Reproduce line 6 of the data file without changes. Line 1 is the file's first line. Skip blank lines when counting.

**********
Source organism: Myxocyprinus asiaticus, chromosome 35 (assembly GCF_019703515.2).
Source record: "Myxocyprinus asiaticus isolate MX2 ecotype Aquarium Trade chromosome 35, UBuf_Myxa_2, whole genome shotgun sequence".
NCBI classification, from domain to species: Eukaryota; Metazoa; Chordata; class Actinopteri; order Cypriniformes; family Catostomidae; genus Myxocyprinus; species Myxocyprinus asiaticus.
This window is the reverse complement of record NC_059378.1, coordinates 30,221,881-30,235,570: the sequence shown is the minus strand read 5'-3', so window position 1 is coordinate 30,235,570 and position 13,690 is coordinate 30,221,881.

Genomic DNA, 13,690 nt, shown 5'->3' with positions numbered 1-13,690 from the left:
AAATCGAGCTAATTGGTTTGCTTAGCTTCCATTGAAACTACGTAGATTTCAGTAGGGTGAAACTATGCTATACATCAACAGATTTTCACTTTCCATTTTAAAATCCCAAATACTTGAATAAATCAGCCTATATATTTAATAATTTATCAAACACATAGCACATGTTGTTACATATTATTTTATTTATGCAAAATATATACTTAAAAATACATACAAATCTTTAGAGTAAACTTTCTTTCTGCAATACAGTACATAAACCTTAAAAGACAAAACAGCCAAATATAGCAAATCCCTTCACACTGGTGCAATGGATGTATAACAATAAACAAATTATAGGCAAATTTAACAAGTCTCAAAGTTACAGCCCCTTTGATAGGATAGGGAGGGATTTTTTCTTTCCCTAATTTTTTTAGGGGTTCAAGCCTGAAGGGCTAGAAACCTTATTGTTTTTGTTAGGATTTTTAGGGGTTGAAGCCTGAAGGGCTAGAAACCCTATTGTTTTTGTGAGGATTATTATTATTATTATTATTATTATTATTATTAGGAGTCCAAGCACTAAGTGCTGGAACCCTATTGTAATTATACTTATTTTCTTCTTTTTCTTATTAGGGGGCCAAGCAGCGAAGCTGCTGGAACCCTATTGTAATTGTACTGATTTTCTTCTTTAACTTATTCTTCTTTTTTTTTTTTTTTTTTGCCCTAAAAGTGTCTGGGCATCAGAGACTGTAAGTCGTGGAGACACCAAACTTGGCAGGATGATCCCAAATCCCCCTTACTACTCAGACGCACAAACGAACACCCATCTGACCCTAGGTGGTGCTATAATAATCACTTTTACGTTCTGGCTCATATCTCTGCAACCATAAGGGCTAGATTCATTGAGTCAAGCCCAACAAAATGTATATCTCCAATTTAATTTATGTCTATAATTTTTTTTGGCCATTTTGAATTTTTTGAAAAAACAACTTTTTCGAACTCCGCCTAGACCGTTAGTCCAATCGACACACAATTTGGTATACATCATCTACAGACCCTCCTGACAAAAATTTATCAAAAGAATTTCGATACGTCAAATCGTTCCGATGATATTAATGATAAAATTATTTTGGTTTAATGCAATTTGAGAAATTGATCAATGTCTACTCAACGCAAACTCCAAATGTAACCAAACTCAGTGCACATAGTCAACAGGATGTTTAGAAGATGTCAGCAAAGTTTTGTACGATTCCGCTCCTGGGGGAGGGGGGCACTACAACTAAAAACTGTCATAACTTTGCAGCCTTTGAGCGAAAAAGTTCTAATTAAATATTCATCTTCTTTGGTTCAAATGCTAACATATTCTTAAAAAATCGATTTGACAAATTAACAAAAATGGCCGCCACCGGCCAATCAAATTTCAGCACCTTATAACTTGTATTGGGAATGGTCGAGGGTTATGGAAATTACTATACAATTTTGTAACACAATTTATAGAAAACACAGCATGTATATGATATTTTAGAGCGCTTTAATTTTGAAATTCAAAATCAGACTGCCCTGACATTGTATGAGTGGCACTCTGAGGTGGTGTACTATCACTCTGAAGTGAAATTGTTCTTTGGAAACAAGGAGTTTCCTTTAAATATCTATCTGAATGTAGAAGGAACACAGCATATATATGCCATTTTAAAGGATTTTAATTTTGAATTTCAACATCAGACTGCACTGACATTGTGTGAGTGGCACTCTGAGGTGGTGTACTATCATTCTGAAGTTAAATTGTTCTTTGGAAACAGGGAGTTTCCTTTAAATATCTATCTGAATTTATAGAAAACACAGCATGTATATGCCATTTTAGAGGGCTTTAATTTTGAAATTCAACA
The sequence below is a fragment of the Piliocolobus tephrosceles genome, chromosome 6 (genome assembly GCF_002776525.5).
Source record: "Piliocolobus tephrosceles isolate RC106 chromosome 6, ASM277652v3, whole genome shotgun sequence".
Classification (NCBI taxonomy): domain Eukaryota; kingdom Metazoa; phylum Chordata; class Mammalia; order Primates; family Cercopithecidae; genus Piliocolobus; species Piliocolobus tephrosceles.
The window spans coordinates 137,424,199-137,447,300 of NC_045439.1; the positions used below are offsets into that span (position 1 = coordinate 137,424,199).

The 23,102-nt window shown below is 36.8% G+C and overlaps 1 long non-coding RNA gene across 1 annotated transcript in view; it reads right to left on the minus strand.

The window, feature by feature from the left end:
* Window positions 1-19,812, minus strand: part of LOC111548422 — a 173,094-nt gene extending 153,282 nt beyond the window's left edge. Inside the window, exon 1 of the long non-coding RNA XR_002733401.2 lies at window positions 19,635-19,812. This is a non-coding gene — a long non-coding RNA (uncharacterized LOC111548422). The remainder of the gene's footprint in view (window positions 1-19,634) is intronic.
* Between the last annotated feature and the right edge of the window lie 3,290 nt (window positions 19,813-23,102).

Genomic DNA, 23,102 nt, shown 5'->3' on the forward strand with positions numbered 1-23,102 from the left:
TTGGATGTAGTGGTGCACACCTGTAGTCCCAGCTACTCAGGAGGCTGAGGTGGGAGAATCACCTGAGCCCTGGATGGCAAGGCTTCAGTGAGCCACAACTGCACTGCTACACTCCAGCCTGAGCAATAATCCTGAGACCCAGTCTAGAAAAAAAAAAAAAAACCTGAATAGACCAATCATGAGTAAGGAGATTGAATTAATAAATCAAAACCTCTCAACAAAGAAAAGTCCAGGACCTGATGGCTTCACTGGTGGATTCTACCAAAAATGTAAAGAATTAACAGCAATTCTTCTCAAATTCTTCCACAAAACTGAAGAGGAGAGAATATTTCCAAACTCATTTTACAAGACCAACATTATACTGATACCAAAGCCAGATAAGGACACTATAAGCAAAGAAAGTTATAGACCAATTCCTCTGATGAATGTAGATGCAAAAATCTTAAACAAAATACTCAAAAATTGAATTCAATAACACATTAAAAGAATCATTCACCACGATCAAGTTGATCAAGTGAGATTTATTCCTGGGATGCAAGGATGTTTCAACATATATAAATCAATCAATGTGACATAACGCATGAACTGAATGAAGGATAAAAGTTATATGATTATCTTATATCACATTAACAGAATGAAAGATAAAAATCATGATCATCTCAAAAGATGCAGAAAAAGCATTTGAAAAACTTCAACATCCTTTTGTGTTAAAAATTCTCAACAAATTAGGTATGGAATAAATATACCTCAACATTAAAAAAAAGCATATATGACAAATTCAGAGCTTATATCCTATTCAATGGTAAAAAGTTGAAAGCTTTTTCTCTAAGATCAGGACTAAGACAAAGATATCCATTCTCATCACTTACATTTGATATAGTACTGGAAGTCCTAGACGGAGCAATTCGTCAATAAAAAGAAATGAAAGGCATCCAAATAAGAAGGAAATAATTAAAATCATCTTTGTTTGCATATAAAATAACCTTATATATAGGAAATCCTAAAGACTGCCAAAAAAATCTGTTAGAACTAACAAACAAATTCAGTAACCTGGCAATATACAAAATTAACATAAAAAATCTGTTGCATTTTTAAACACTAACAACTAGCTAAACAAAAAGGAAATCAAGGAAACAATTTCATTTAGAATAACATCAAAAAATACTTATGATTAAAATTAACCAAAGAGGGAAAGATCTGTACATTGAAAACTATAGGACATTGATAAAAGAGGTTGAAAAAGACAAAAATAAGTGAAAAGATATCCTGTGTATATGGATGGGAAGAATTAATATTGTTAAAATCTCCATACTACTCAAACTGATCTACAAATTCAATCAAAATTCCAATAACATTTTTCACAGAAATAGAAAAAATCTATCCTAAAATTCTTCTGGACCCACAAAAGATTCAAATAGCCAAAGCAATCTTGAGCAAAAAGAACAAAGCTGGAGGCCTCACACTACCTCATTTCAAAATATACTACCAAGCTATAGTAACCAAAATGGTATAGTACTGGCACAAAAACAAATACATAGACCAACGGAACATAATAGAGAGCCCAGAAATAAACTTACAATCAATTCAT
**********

AAATCGAGCTAATTGGTTTGCTTAGCTTCCATTGAAACTACGTAGATTTCAGTAGGGTGAAACTATGCTATACATCAACAGATTTTCACTTTCCATTTTAAAATCCCAAATACTTGAATAAATCAGCCTATATATTTAATAATTTATCAAACACATAGCACATGTTGTTACATATTATTTTATTTATGCAAAATATATACTTAAAAATACATACAAATCTTTAGAGTAAACTTTCTTTCTGCAATACAGTACATAAACCTTAAAAGACAAAACAGCCAAATATAGCAAATCCCTTCACACTGGTGCAATGGATGTATAACAATAAACAAATTATAGGCAAATTTAACAAGTCTCAAAGTTACAGCCCCTTTGATAGGATAGGGAGGGATTTTTTCTTTCCCTAATTTTTTTAGGGGTTCAAGCCTGAAGGGCTAGAAACCTTATTGTTTTTGTTAGGATTTTTAGGGGTTGAAGCCTGAAGGGCTAGAAACCCTATTGTTTTTGTGAGGATTATTATTATTATTATTATTATTATTATTATTAGGAGTCCAAGCACTAAGTGCTGGAACCCTATTGTAATTATACTTATTTTCTTCTTTTTCTTATTAGGGGGCCAAGCAGCGAAGCTGCTGGAACCCTATTGTAATTGTACTGATTTTCTTCTTTAACTTATTCTTCTTTTTTTTTTTTTTTTTTGCCCTAAAAGTGTCTGGGCATCAGAGACTGTAAGTCGTGGAGACACCAAACTTGGCAGGATGATCCCAAATCCCCCTTACTACTCAGACGCACAAACGAACACCCATCTGACCCTAGGTGGTGCTATAATAATCACTTTTACGTTCTGGCTCATATCTCTGCAACCATAAGGGCTAGATTCATTGAGTCAAGCCCAACAAAATGTATATCTCCAATTTAATTTATGTCTATAATTTTTTTTGGCCATTTTGAATTTTTTGAAAAAACAACTTTTTCGAACTCCGCCTAGACCGTTAGTCCAATCGACACACAATTTGGTATACATCATCTACAGACCCTCCTGACAAAAATTTATCAAAAGAATTTCGATACGTCAAATCGTTCCGATGATATTAATGATAAAATTATTTTGGTTTAATGCAATTTGAGAAATTGATCAATGTCTACTCAACGCAAACTCCAAATGTAACCAAACTCAGTGCACATAGTCAACAGGATGTTTAGAAGATGTCAGCAAAGTTTTGTACGATTCCGCTCCTGGGGGAGGGGGGCACTACAACTAAAAACTGTCATAACTTTGCAGCCTTTGAGCGAAAAAGTTCTAATTAAATATTCATCTTCTTTGGTTCAAATGCTAACATATTCTTAAAAAATCGATTTGACAAATTAACAAAAATGGCCGCCACCGGCCAATCAAATTTCAGCACCTTATAACTTGTATTGGGAATGGTCGAGGGTTATGGAAATTACTATACAATTTTGTAACACAATTTATAGAAAACACAGCATGTATATGATATTTTAGAGCGCTTTAATTTTGAAATTCAAAATCAGACTGCCCTGACATTGTATGAGTGGCACTCTGAGGTGGTGTACTATCACTCTGAAGTGAAATTGTTCTTTGGAAACAAGGAGTTTCCTTTAAATATCTATCTGAATGTAGAAGGAACACAGCATATATATGCCATTTTAAAGGATTTTAATTTTGAATTTCAACATCAGACTGCACTGACATTGTGTGAGTGGCACTCTGAGGTGGTGTACTATCATTCTGAAGTTAAATTGTTCTTTGGAAACAGGGAGTTTCCTTTAAATATCTATCTGAATTTATAGAAAACACAGCATGTATATGCCATTTTAGAGGGCTTTAATTTTGAAATTCAACA